I wonder if this 1400-year-old statue served as a good-luck charm for many a woman back in the day. Will its powers still exist over ten centuries later? We shall see in early 2011! : )

Posted in About Me, Daring to Hope | 4 Comments »


Posted by auntiem10 on June 8, 2010

I’m not sure why, but today I’m feeling so gosh darn optimistic about our upcoming cycle! I may be a fool and way too naive, but I can’t help it. For the first time since being labeled an “infertile,” I truly feel like we’re getting the best care. I never 100% trusted my RE at my former clinic, and it turns out that I had good reason not to trust her.

Edited to Add: I fully realize that there is a chance that our cycle may not be successful, but I think I will find comfort in knowing that we are going to the best. And I apologize if the first paragraph of this blog entry is insensitive to anyone out there who has not found success via CCRM.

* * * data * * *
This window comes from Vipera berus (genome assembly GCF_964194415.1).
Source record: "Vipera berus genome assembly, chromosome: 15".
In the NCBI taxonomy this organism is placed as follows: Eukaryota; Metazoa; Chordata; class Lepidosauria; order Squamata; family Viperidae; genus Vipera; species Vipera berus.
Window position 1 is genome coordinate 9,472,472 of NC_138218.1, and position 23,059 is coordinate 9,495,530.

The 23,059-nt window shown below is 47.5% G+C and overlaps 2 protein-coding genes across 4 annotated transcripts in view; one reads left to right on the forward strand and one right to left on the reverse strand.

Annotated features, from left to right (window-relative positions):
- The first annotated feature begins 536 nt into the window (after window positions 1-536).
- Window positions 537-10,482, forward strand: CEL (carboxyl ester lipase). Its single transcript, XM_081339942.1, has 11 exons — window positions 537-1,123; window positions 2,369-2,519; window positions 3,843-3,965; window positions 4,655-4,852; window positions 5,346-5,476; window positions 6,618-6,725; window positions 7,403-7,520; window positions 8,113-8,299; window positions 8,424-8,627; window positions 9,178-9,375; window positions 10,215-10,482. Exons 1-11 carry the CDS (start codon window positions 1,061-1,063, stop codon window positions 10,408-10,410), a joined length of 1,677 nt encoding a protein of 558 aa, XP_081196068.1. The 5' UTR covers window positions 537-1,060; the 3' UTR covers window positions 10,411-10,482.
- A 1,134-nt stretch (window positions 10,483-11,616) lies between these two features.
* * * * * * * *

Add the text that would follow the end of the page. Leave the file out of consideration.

Part of my positive attitude is probably the result of telling my boss yesterday about our upcoming cycle. He is actually the only person, besides us (and you of course!) who knows of our plans. The hubby is waiting until next month to clue in his boss, and we aren’t planning to tell friends/family until our cycle is completely over (which I’ll talk about in a future post). My job is very project-based, and projects due in late August are already being assigned to members of my team. I wanted him to know so that he can schedule around me during the month of October. My boss and his wife went through IVF and now have a 2-year-old son, so he knows all about the emotional, physical, and financial burden placed on those enduring infertility treatments. He learned about CCRM through a neighbor who (successfully) cycled there, and yesterday he referred to it as “the Mayo Clinic of infertility.” It felt really great to hear him say that, and he was 100% supportive of the fact that I’ll be missing up to two weeks of work this fall. I am lucky to have a supervisor who totally empathizes with our struggles.